Haunting, chilling, and utterly riveting, "Hannibal" is a treat. If you're craving something different, sit down to dinner with Dr. Lecter.

The Good Place

In 11th place alongside "Hannibal" is "The Good Place." The show started out as a smart, cheeky, unusually thoughtful sitcom about "dirtbag" Eleanor (Kristen Bell) navigating a "Good Place" afterlife that she knows she's not supposed to be in. And then it turned out to be not only enjoyable but also a twisty, incredibly inventive comedy with huge surprises and even bigger stakes. It also introduced one of our favorite sitcom ensembles, surrounding Eleanor with characters like the terminally indecisive Chidi (William Jackson Harper), name-dropping socialite Tahani (Jameela Jamil), and goofy low-level criminal and Jackson Jaguars super-fan Jason (Manny Jacinto). And that's without even getting into the cosmic beings played by Ted Danson and D'Arcy Camden.

Audiences and critics alike embraced the wild ride of "The Good Place." As Gail Pennington at the St. Louis Post-Dispatch said, "[The show] takes off in absurd, insane, and delightful directions, with episodes so rich in asides and throwaway bits that they might need to be watched more than once." We can vouch for that. Rewatches only improve the show's ample delights. Knowing what's in store for you might take away the surprise, but it only adds to the anticipation.

Stranger Things

No. 10 on Metacritic's list is Netflix hit "Stranger Things." This is '80s nostalgia done right. A glorious hodgepodge of Stephen King, Steven Spielberg, and Cold War paranoia, "Stranger Things" makes the small town of Hawkins a creepy, adventurous delight. From an evil government agency experimenting with psychic powers to a Soviet operation in the mall to hideous monsters from another dimension, the show loves its classic horror and science fiction tropes. And it does them right. With the Duffer brothers' instinct for storytelling and a fantastic cast (including hit child actors Finn Wolfhard and Millie Bobby Brown), the end result is more than a fun homage. It's a series that's heartfelt and exciting all on its own.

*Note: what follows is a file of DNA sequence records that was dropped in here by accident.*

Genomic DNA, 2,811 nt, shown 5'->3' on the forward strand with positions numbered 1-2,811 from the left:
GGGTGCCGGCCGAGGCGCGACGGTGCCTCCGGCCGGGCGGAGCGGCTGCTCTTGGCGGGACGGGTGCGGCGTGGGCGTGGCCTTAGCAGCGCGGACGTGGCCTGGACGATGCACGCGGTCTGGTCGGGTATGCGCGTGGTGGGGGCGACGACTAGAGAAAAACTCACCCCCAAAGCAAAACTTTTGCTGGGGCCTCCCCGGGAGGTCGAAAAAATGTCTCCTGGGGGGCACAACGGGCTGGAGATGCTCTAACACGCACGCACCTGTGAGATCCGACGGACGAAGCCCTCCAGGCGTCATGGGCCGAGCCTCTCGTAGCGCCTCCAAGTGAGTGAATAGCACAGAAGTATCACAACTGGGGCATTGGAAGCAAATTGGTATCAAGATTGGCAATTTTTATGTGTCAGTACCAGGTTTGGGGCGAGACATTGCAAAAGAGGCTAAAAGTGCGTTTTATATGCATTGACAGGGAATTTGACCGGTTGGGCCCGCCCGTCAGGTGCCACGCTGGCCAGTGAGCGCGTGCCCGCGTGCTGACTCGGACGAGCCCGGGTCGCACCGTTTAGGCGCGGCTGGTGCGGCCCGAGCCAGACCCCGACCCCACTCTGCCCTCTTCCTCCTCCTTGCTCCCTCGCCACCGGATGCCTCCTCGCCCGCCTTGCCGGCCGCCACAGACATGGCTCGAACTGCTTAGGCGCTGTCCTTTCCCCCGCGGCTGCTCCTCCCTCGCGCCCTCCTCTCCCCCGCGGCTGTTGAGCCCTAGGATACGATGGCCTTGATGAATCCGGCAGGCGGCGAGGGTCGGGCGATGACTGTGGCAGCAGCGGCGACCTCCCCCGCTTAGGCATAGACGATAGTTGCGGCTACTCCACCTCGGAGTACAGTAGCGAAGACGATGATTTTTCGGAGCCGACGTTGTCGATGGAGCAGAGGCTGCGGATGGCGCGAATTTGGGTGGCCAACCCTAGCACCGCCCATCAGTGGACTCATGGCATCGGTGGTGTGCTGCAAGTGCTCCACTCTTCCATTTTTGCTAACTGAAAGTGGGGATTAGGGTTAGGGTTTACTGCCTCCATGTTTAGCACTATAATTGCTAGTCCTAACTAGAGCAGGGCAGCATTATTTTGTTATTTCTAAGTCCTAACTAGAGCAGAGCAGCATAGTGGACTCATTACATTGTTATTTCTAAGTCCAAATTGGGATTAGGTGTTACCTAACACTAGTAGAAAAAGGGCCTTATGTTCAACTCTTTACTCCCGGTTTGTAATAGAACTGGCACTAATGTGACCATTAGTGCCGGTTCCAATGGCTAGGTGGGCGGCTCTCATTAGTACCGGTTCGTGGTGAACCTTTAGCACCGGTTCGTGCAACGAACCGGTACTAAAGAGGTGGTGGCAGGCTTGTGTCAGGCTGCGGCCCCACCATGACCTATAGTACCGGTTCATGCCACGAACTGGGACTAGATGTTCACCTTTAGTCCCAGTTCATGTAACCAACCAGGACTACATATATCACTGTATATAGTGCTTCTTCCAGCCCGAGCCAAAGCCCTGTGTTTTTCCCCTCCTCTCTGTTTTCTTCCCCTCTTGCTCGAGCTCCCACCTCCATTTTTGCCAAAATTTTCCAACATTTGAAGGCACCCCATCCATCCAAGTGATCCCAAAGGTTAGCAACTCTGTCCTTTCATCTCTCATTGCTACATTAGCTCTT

The show is widely watched, but even more importantly, it's widely loved. When writing up the first season, David Wiegand of The San Francisco Chronicle said, "'Stranger Things' reminds us of a time marked by a kind of no-strings escapism. ... [We yearn] for it because the Duffers have made it so irresistibly appealing." He's right. We can't resist the appeal of "Stranger Things," and we don't want to. We'll just be over here with our Eggos, starting another rewatch.

Parks and Recreation

With sunny and slightly manic optimism, "Parks and Recreation" metamorphosed from a successor to "The Office" into its own colorful, crowd-pleasing show, and it's that transformation that puts it on so many critics' "best of" lists. And while the first season is usually regarded as a little rocky, the show soon found its feet.

Its winning approach involves a warmhearted embrace of its characters in all their goofy glory. It gives all of them fabulous opportunities to shine and, of course, plenty of good jokes. On top of all that, the show offers two of the best and most adorable sitcom romances around.

We'd like to sell you on "Parks and Rec" with some of Leslie Knope's own enthusiasm. As Entertainment Weekly noted, you can give the series some very specific praise, which at least makes your pitches interesting: "Coolest local government comedy in history! Funniest all-time series with a shoe-shining musician!" We'll settle for saying that if you've somehow missed this sweet, funny, and thoroughly quirky show, you've missed a treat. The next time there's a rainy day, put on "Parks and Rec" and see if the world doesn't seem just a little bit brighter. No wonder it claimed the ninth spot on Metacritic's list.

BoJack Horseman

We wish we could've been a fly on the wall when Raphael Bob-Waksberg pitched "BoJack Horseman" to Netflix. "See, it's an animated show where people exist alongside anthropomorphic animals, and it's a celebrity satire that's also an unflinching examination of depression, addiction, and trauma that will rip audiences apart emotionally. But don't worry, it's funny and full of sight gags! And did I mention the star is a horse who's a washed-up sitcom actor?"

It doesn't sound like it could realistically come together. Luckily, Bob-Waksberg is a genius who could not only pull this show off but make it one of funniest, bleakest, and most agonizing shows on TV. It's eighth in Metacritic's ranking.